12
$\begingroup$

A notorious question with prime numbers is estimating the gaps between consecutive primes. That is, if $(p_n)_{n \geq 1}$ is the canonical enumeration of the primes, then set $g_n = p_{n+1} - p_n$. It is shown that $g_n > \frac{c \log(n) \log \log(n) \log \log \log \log(n)}{(\log \log \log(n))^2}$ infinitely often, but a precise estimate is not known.

My question is, is there a 'natural' superset of the primes that are of interest (say, the set of numbers that are either primes or product of two primes) such that the gap between consecutive members is well known or well estimated?

$\endgroup$
  • $\begingroup$ Considering only odd primes. Odd numbers have small gaps, all equal $2.$ $\endgroup$ – Luis H Gallardo Feb 8 '11 at 21:54
  • $\begingroup$ It is not quite clear to me what you are looking for (and even if it were chances are I could not answer). Still, a small remark in the hope it is relevant: If you restrict the number of prime factors, say by $k$, you will get about $(x/log x) (\log \log x)^{k-1}$ elements below $x$. So, the gaps on avarage cannot be too small, roughly I guess also some $\log x$ times some quotient of iterate $\log$ factors. On the other hand there will be small gaps too. Thus, the gaps will remain quite non-uniform in size. $\endgroup$ – user9072 Feb 9 '11 at 0:35
  • $\begingroup$ I wouldn't be that surprised that the set of integers where the Von Mangoldt function doesn't vanish (hence the union of primes and prime powers) behaves the way you want. $\endgroup$ – Sylvain JULIEN Dec 26 '17 at 21:45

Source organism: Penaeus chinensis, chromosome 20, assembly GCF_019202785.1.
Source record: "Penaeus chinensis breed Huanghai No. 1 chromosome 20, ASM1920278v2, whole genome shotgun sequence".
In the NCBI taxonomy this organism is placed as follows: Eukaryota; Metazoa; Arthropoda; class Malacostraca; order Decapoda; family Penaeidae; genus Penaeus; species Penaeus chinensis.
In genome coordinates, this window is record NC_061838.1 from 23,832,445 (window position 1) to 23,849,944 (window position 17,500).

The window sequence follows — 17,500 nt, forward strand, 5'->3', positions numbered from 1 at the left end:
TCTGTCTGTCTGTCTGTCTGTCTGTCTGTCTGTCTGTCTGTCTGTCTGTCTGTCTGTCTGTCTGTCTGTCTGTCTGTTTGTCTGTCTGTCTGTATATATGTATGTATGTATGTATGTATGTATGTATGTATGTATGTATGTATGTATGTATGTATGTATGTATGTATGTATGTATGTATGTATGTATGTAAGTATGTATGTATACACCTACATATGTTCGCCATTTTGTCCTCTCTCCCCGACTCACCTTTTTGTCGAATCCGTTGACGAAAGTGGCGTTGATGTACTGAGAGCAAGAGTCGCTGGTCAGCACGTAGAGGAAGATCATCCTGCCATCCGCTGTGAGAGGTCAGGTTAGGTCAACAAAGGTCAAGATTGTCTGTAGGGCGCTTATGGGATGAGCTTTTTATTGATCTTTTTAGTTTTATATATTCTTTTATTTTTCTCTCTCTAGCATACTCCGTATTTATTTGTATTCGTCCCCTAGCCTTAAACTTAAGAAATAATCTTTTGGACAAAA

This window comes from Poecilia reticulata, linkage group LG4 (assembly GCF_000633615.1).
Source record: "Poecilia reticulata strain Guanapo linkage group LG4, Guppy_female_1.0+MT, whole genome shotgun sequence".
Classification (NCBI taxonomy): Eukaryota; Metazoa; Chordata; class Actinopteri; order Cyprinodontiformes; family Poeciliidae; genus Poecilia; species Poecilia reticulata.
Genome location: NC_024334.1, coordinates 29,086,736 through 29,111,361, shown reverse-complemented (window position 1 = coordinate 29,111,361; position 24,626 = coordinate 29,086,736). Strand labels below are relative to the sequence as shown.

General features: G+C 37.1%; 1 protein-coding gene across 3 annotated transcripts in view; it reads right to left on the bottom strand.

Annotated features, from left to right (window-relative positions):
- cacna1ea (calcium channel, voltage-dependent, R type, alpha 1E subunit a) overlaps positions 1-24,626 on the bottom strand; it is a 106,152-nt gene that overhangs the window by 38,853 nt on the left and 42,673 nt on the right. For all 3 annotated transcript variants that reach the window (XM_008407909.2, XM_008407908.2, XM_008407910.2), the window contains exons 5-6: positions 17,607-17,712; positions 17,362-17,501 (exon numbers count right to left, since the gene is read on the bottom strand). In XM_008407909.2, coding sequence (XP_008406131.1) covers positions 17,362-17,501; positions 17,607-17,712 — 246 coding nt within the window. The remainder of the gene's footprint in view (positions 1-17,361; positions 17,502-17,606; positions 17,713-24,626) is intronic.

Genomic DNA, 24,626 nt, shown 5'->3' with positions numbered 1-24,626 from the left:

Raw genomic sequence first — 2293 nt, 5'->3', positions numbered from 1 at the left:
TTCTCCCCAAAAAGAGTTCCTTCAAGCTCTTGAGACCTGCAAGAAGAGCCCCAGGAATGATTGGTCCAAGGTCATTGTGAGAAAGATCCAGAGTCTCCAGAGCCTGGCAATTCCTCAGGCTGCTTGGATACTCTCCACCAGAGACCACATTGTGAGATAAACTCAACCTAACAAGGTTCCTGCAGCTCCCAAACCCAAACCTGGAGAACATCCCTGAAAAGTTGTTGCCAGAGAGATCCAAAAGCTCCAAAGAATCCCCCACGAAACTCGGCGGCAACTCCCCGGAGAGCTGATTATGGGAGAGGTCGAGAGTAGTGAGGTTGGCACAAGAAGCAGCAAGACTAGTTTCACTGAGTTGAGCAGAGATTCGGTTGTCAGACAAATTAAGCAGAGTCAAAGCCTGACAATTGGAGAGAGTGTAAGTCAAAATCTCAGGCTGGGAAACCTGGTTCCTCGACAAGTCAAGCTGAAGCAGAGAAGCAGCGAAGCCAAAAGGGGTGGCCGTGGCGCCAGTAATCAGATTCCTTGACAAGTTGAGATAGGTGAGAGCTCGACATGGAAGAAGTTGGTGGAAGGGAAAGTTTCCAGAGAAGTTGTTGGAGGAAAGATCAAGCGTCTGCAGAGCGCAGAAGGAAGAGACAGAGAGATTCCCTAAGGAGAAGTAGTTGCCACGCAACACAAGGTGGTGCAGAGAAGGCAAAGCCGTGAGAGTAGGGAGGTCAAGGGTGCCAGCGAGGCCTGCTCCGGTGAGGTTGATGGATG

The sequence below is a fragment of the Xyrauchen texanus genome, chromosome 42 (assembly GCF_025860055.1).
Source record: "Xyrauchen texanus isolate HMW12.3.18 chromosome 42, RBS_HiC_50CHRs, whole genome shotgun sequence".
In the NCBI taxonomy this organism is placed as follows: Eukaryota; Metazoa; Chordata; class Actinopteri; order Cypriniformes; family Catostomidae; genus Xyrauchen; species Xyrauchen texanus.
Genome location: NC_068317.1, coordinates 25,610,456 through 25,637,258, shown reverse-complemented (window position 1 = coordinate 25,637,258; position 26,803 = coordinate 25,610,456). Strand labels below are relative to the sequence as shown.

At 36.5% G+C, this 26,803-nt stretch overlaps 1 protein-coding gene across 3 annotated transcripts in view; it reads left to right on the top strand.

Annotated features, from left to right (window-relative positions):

• 1
    $\begingroup$ There are bounds on the gap between numbers that are the sum of two squares (this is a natural superset of the primes congruent to 1 modulo 4). $\endgroup$ – Gerry Myerson Dec 27 '17 at 16:15
12
$\begingroup$

Let $q_n$ denote the $n^{\text{th}}$ number that is a product of exactly two distinct primes. It is known that $$\liminf_{n\to \infty} \ (q_{n+1}-q_n) \le 6.$$ This is a result of Goldston, Graham, Pintz, and Yildirim.

http://arxiv.org/abs/math/0609615

$\endgroup$
  • $\begingroup$ Are there any known non-trivial upper bounds? $\endgroup$ – Stanley Yao Xiao Feb 8 '11 at 22:28
  • 5
    $\begingroup$ There's also Chen's theorem saying infinitely often that $p+2$ is a product of at most two primes, for $p$ prime. $\endgroup$ – Matt Young Feb 8 '11 at 22:31
  • 1
    $\begingroup$ $\limsup_{n\to \infty} \ (q_{n+1}-q_n) = \infty$ and that remains true even if you look at numbers with no more than 20 distinct factors (Pretty much like the fact that there are large prime gaps, just use the Chinese Remainder Theorem ). You might hope for results on the average although it would have to cover long intervals (pretty much like with primes) $\endgroup$ – Aaron Meyerowitz Feb 9 '11 at 3:15
4
$\begingroup$

How about practical numbers?

They aren't a superset of primes, but they are a "notion of 'almost primes'" as the title requests.

Hausman and Shapiro showed in 1984 that practical number gaps satisfy $\frak{g}$$_n < 2 \cdot \frak{p}$$_n^\frac{1}{2} + 1$. On the other hand, for primes, the best known bound is the Baker-Harman-Pintz or BHP bound published in 2000: $g_n \in p_n^{0.525} + O(1)$. Conditional on the Riemann hypothesis we have $g_n \in p_n^{\frac{1}{2}+o(1)}$, but not $g_n \in O(p_n^\frac{1}{2})$.

$\endgroup$

Your Answer

By clicking "Post Your Answer", you agree to our terms of service, privacy policy and cookie policy

Not the answer you're looking for? Browse other questions tagged or ask your own question.